Kimberley Brownlee: Philosophy is a male dominated discipline, but over the past decade the profession has become acutely aware not only of this fact, but also of the cultural problems that go with it. The current debate is focused on women’s negative experiences in philosophy. It’s startling how many women have a story to tell about being talked down to, dismissed, or even sexually harassed. I’ve been fortunate so far not to have had any of those experiences. Certainly, I had supervisors who pushed hard and were relentless in their criticism, but I’m the better for it because their criticism was productive and ultimately helpful. Also, as a graduate student, I was essentially mute in public discussions – never raising my hand to speak in seminars. The problem with not forcing myself to speak is that, when I became a professional philosopher, I had a shock when I realized: “Okay, I have to go lecture to 250 people now.” I don’t know that I would have participated more as a student if the gender balance had been equal or if I’d thought about training myself for professional life, but I did eventually realise that I could not be reticent anymore, that this is my community and I had to engage fully.
Rhodes Project: What do you most enjoy about teaching?
Kimberley Brownlee: Teaching can be a wonderful part of the job. Supervising, in particular, can be a special way to teach, as it allows me to work with students who really want to study the subject, and, at the doctoral level, most students are very knowledgeable, excited, and exciting.
Undergraduate philosophy teaching can also be highly rewarding because it provides – for many students – their first glimpse into a fascinating, disorienting, eye-opening subject.
Each year, I change my teaching approach. At the moment, I’m incorporating practical moral thinking and practice into my lectures. Instead of just telling students about Plato’s ideas, I do a lot of meditation, interactive work, and group work with them. We act out scenarios like the prisoner’s dilemma and engage in small group debates about conflict resolution. The aim in these strategies is to translate complex, abstruse moral theories into something grippable that students can use to reflect on their own approach to morality.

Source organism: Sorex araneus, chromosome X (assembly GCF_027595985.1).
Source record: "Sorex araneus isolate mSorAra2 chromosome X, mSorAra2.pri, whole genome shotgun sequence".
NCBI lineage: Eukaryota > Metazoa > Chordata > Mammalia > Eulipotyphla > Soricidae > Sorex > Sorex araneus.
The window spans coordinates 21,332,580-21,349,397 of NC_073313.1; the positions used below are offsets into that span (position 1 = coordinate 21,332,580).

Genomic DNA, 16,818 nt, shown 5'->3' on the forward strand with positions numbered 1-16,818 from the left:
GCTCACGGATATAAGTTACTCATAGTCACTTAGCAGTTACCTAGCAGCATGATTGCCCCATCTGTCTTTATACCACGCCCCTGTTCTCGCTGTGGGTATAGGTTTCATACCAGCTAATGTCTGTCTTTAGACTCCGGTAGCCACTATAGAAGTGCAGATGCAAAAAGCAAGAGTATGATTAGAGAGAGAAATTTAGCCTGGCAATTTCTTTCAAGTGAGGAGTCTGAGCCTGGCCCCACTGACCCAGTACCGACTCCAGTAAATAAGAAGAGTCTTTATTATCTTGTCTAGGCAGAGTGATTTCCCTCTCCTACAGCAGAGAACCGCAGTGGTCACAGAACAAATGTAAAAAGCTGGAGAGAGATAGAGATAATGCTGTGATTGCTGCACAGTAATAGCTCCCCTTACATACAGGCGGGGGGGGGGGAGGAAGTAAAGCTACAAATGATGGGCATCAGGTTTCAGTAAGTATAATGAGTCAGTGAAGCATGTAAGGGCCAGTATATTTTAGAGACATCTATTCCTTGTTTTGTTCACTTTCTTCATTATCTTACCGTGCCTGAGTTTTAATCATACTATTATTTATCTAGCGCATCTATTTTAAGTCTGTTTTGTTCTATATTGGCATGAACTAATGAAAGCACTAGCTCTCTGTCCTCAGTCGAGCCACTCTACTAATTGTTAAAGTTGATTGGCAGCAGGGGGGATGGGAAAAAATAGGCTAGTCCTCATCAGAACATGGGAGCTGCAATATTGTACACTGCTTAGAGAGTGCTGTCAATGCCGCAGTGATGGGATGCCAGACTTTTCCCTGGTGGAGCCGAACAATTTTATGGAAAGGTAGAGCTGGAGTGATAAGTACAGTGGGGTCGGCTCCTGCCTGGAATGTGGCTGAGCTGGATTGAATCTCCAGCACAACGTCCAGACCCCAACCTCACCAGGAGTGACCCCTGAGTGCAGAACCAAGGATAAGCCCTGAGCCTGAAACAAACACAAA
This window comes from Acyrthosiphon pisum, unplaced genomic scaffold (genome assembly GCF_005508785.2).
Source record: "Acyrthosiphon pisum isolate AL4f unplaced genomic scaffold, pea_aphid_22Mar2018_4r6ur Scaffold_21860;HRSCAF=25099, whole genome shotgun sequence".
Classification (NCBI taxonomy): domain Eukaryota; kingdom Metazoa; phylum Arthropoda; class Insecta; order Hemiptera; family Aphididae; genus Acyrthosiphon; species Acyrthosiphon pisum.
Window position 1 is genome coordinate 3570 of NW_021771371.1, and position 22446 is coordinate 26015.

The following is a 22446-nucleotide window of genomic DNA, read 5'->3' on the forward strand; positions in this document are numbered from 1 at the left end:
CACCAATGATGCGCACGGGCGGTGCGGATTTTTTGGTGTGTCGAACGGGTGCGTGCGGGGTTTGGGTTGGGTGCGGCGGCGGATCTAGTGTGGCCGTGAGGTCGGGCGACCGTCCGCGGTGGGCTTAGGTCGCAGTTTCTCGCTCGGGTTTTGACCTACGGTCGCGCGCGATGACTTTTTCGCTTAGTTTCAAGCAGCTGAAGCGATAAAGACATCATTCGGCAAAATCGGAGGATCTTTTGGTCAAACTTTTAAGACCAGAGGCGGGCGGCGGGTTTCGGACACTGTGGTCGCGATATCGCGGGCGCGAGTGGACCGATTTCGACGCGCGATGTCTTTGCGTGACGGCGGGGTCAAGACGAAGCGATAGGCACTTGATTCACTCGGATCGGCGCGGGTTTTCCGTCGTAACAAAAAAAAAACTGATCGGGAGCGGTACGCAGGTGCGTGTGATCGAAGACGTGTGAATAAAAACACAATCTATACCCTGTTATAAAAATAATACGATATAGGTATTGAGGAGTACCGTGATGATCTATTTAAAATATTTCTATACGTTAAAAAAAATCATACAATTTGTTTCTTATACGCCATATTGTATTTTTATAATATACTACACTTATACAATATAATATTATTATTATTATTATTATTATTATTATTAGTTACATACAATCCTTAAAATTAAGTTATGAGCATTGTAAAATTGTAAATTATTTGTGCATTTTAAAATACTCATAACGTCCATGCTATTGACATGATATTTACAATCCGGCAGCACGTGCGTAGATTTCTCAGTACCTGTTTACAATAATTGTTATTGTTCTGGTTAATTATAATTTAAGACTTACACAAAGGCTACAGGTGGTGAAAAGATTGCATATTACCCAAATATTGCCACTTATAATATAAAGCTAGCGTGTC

Rhodes Project: You recently wrote a book about civil disobedience. How do you think a philosophical approach to this concept could improve public policy in the UK?
Kimberley Brownlee: The book aims to do several things that have public policy applications. One is to rethink what it means to have a sincere conviction. The prevailing view in policy is that people who are privately disobedient, who quietly follow their own beliefs, should be respected as conscientiously disobedient. For instance, someone who surreptitiously avoids performing some part of their job for reasons of belief, or someone who tries to practice a banned part of their religion in secret, tend to be seen as morally animated by their moral beliefs; and if we can tolerate or ignore their conduct, then we should do so. My claim is that people who engage in civil disobedience, who try to communicate their objection about a law or policy, who are willing to be seen objecting, actually have a better claim to the protections of conscientiousness. There’s no doubt about the risks they’re willing to take – they’re putting their money where their mouth is, essentially. So when someone is willing to break the law in defense of a cause in a constrained way, it should be tolerated, and there should be a legal defense for it.